Why we must never lockdown again

March 25, 2021 | by gary sidley | Coronababble | Source 

“At a coronavirus press conference on the 22nd of February the Prime Minister, Boris Johnson, shared his ‘roadmap’ outlining the UK’s route out of lockdown. On several occasions in his presentation, Mr Johnson emphasised that each step to release the unprecedented restrictions must be irreversible. Contrary to previous expressed intentions, let us hope that his resolve on this issue is unshakeable: we must never again lockdown the country.


There are four key reasons why quarantining the healthy in their own homes, along with the shutdown of schools, retail and hospitality businesses, must forever be consigned to that skeleton cupboard labelled, ‘Cataclysmic Government blunders never to be repeated’.




Prior to March 2020, the World Health Organisation (WHO) and other public health bodies consistently recommended against the imposition of lockdowns as a way of managing a pandemic. For example, a comprehensive review of the available evidence by the WHO in 2019 stated that the quarantining of exposed – but currently healthy – individuals was ‘not recommended under any circumstances’ (p3), and later concluded that ‘There is a very low overall quality of evidence that quarantine of exposed individuals has an effect on transmission of influenza’ (p45).


Recent evidence supporting the assertion that lockdowns save lives largely derives from mathematical modelling, involving hypothetical predictions of the type, ‘If we hadn’t have done x, then y would have happened’. The most prominent proponent of this approach is Professor Neil Ferguson and his team at Imperial College London. Modelling for the purpose of forecasting COVID-19 cases and associated mortality has been widely criticised. The accuracy of such predictions is highly dependent on the assumptions made within the model, omission or inaccuracy of key variables often resulting in wildly pessimistic forecasts.

Undoubtedly, the most reliable data to evaluate the efficacy of lockdowns is that derived from measuring the real-world impact of this intervention. Over 30 studies of this type have now been reported; they have consistently failed to find evidence that lockdowns reduce COVID-19 mortality. A sample of these research reports, along with their conclusions regarding the impact of lockdown, is provided below:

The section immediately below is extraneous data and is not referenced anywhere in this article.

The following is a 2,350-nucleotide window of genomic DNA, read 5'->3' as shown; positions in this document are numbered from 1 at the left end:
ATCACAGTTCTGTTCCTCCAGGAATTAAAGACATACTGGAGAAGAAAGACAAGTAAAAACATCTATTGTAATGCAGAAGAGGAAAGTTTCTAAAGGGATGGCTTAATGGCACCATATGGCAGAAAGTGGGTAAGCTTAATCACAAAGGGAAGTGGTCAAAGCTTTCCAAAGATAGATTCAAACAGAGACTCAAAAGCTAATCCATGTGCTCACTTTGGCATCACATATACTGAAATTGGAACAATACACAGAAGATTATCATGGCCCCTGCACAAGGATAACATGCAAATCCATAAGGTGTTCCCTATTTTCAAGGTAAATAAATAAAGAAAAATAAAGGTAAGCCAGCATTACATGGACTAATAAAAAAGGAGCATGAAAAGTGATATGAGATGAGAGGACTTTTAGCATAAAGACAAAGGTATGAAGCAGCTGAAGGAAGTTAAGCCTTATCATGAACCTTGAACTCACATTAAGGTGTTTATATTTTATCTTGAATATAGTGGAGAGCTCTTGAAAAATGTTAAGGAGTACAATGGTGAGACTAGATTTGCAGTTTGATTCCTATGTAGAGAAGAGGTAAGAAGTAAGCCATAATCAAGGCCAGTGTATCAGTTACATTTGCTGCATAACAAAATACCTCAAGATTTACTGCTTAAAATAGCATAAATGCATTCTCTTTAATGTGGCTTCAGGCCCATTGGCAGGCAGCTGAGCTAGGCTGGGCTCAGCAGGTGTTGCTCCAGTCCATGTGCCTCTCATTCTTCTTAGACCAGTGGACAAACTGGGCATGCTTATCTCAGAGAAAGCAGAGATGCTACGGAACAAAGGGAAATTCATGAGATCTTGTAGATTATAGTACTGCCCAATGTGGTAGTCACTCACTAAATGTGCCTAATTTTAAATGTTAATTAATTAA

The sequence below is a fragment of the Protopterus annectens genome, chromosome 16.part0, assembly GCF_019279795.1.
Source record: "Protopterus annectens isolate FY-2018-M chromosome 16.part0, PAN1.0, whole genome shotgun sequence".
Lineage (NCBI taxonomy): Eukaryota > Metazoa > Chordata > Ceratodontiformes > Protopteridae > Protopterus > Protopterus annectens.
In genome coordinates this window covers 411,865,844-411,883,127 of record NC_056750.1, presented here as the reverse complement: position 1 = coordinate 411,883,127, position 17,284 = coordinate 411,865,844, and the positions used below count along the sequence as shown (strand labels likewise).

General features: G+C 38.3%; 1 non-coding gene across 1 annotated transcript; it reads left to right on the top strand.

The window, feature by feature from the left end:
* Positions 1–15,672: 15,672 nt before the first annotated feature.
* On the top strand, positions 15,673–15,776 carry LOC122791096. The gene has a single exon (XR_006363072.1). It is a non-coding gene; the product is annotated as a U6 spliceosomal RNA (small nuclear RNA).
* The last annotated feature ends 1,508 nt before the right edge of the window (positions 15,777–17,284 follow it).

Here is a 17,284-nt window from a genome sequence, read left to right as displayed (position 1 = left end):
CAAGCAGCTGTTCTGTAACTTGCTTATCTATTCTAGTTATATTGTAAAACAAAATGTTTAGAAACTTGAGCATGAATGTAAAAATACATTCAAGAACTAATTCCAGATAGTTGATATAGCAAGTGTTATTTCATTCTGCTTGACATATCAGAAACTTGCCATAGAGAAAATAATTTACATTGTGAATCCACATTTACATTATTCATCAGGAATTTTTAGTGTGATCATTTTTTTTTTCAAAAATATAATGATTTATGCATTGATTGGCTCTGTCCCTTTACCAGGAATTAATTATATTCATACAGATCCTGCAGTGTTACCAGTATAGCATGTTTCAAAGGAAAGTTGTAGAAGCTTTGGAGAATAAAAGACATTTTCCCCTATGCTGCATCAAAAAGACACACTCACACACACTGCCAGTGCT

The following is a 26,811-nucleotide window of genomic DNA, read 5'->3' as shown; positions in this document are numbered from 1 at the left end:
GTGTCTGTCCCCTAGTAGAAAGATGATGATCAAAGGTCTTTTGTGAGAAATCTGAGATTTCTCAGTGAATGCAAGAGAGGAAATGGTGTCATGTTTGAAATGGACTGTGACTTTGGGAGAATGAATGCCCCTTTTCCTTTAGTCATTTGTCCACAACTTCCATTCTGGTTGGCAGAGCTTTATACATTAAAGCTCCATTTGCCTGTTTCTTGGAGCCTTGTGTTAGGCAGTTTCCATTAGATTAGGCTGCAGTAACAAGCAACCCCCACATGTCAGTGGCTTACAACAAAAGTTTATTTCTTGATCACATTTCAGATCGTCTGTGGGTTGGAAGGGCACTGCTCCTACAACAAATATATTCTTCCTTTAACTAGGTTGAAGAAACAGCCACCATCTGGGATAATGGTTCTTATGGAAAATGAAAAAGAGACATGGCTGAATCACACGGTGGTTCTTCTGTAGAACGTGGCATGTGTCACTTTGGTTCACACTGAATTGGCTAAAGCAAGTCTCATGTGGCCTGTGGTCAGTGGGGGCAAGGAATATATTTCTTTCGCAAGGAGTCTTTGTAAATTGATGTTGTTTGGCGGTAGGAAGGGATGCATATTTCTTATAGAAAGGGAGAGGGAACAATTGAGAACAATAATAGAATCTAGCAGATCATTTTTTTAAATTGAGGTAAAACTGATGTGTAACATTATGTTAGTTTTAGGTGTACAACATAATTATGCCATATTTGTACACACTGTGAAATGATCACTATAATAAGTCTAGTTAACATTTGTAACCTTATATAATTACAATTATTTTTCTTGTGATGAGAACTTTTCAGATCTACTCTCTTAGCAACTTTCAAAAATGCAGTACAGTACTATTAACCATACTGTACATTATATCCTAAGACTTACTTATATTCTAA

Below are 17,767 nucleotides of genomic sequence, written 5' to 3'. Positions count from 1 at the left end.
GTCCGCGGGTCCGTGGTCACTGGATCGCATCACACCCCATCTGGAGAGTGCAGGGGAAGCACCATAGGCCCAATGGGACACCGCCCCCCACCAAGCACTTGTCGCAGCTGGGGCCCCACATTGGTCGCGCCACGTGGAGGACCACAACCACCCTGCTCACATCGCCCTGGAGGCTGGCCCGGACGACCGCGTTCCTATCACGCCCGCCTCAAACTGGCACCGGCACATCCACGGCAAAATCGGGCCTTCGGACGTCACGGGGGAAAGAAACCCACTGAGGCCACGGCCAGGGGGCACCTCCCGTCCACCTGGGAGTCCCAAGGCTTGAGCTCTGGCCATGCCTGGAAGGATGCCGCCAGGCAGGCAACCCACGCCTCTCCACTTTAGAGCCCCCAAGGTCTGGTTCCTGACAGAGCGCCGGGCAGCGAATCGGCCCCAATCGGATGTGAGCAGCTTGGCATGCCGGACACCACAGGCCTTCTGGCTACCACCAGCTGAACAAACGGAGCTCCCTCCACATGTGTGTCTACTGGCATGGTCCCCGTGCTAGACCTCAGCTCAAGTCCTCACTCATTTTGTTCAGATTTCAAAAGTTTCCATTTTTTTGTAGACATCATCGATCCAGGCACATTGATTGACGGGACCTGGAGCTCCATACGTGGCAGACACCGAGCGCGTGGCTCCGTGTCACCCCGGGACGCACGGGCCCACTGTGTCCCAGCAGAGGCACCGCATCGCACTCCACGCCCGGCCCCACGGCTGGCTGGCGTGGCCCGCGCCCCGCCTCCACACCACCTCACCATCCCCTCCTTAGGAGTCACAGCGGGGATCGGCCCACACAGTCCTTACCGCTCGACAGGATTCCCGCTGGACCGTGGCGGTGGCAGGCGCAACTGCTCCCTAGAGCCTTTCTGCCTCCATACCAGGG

a) Data analysis of 50 countries up until April 2020 deduced that, ‘Rapid border closures, full lockdowns, and wide-spread testing were not associated with COVID-19 mortality per million people’.


b) A comparison of the epidemic trajectories in Italy, UK, Spain and France before and after the lockdown found that lockdowns ‘might not have saved any life in western Europe’, nor did they have any impact on infection growth rate. A further finding was that, ‘Neighbouring countries applying less restrictive social distancing measures … experience a very similar time evolution of the epidemic’.


c) Comparing empirical data from states in the USA that had varying degrees of restrictions led the author to conclude that, ‘Lockdowns do not reduce COVID-19 deaths’.


d) An exploration of the all-cause death rates in 24 different countries foundNo clear association between lockdown policies and mortality development’.


e) An analysis of the data on viral growth rates around the start of the pandemic revealed that, ‘The spread of the coronavirus in Germany receded autonomously, before any interventions became effective’.


f) Analysis of case numbers and COVID-19 deaths led to the assertion that, ‘The currently most reliable data strongly suggest that the decline in infections in England and Wales began before lockdown’.


g) Another exploration of the relevant data reached a similar conclusion, stating that the initial UK lockdown was ‘superfluous’ (in failing to prevent viral spread) and ‘ineffective’ (in failing to slow the death rate).”


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